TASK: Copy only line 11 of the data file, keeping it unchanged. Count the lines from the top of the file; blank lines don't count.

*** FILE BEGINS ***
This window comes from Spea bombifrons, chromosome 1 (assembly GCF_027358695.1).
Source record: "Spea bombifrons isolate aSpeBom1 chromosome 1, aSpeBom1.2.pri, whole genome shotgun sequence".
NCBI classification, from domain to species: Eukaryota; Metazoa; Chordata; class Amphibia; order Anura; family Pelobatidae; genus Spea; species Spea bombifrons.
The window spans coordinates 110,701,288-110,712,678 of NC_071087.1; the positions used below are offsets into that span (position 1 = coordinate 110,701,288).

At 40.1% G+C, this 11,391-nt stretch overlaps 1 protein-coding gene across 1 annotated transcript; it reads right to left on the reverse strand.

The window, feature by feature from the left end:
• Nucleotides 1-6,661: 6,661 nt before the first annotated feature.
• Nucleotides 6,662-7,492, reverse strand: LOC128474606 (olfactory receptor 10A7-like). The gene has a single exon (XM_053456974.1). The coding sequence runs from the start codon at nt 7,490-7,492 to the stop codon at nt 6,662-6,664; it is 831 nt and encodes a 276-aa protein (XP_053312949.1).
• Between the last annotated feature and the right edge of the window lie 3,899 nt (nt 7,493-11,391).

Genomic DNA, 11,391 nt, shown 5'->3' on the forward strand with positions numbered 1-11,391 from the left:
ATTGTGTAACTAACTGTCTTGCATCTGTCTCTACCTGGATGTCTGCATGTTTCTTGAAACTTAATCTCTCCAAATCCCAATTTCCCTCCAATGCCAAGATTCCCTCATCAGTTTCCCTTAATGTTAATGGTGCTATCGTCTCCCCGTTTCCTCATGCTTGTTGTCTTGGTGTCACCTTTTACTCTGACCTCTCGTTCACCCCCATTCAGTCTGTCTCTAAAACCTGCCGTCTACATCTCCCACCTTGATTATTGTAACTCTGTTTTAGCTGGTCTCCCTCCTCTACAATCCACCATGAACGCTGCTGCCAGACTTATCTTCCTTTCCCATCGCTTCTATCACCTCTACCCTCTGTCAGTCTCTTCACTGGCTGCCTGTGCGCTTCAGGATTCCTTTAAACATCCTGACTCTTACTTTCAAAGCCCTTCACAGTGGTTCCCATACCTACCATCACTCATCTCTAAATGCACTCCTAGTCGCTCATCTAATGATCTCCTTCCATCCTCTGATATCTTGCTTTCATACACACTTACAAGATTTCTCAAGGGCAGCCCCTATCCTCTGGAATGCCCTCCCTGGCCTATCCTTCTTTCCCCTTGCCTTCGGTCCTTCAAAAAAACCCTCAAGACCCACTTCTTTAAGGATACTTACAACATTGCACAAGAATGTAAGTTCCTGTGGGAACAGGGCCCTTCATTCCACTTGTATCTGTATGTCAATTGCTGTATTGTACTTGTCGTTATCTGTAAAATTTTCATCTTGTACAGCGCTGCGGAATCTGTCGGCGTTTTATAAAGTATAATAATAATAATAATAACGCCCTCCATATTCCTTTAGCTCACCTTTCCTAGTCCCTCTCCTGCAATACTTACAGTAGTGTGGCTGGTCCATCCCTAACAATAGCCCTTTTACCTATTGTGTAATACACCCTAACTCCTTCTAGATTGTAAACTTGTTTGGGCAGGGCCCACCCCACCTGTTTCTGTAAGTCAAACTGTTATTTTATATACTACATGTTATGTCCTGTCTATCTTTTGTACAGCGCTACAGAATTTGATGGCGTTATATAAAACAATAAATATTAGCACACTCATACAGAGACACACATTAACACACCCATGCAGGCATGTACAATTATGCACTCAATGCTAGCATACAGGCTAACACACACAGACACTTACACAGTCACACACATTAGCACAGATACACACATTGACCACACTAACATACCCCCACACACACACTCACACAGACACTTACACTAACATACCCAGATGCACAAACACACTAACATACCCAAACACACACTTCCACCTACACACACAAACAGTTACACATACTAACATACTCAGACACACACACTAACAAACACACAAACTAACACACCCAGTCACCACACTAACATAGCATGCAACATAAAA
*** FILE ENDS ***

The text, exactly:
ATTGTGTAACTAACTGTCTTGCATCTGTCTCTACCTGGATGTCTGCATGTTTCTTGAAACTTAATCTCTCCAAATCCCAATTTCCCTCCAATGCCAAGATTCCCTCATCAGTTTCCCTTAATGTTAATGGTGCTATCGTCTCCCCGTTTCCTCATGCTTGTTGTCTTGGTGTCACCTTTTACTCTGACCTCTCGTTCACCCCCATTCAGTCTGTCTCTAAAACCTGCCGTCTACATCTCCCACCTTGATTATTGTAACTCTGTTTTAGCTGGTCTCCCTCCTCTACAATCCACCATGAACGCTGCTGCCAGACTTATCTTCCTTTCCCATCGCTTCTATCACCTCTACCCTCTGTCAGTCTCTTCACTGGCTGCCTGTGCGCTTCAGGATTCCTTTAAACATCCTGACTCTTACTTTCAAAGCCCTTCACAGTGGTTCCCATACCTACCATCACTCATCTCTAAATGCACTCCTAGTCGCTCATCTAATGATCTCCTTCCATCCTCTGATATCTTGCTTTCATACACACTTACAAGATTTCTCAAGGGCAGCCCCTATCCTCTGGAATGCCCTCCCTGGCCTATCCTTCTTTCCCCTTGCCTTCGGTCCTTCAAAAAAACCCTCAAGACCCACTTCTTTAAGGATACTTACAACATTGCACAAGAATGTAAGTTCCTGTGGGAACAGGGCCCTTCATTCCACTTGTATCTGTATGTCAATTGCTGTATTGTACTTGTCGTTATCTGTAAAATTTTCATCTTGTACAGCGCTGCGGAATCTGTCGGCGTTTTATAAAGTATAATAATAATAATAATAACGCCCTCCATATTCCTTTAGCTCACCTTTCCTAGTCCCTCTCCTGCAATACTTACAGTAGTGTGGCTGGTCCATCCCTAACAATAGCCCTTTTACCTATTGTGTAATACACCCTAACTCCTTCTAGATTGTAAACTTGTTTGGGCAGGGCCCACCCCACCTGTTTCTGTAAGTCAAACTGTTATTTTATATACTACATGTTATGTCCTGTCTATCTTTTGTACAGCGCTACAGAATTTGATGGCGTTATATAAAACAATAAATATTAGCACACTCATACAGAGACACACATTAACACACCCATGCAGGCATGTACAATTATGCACTCAATGCTAGCATACAGGCTAACACACACAGACACTTACACAGTCACACACATTAGCACAGATACACACATTGACCACACTAACATACCCCCACACACACACTCACACAGACACTTACACTAACATACCCAGATGCACAAACACACTAACATACCCAAACACACACTTCCACCTACACACACAAACAGTTACACATACTAACATACTCAGACACACACACTAACAAACACACAAACTAACACACCCAGTCACCACACTAACATAGCATGCAACATAAAA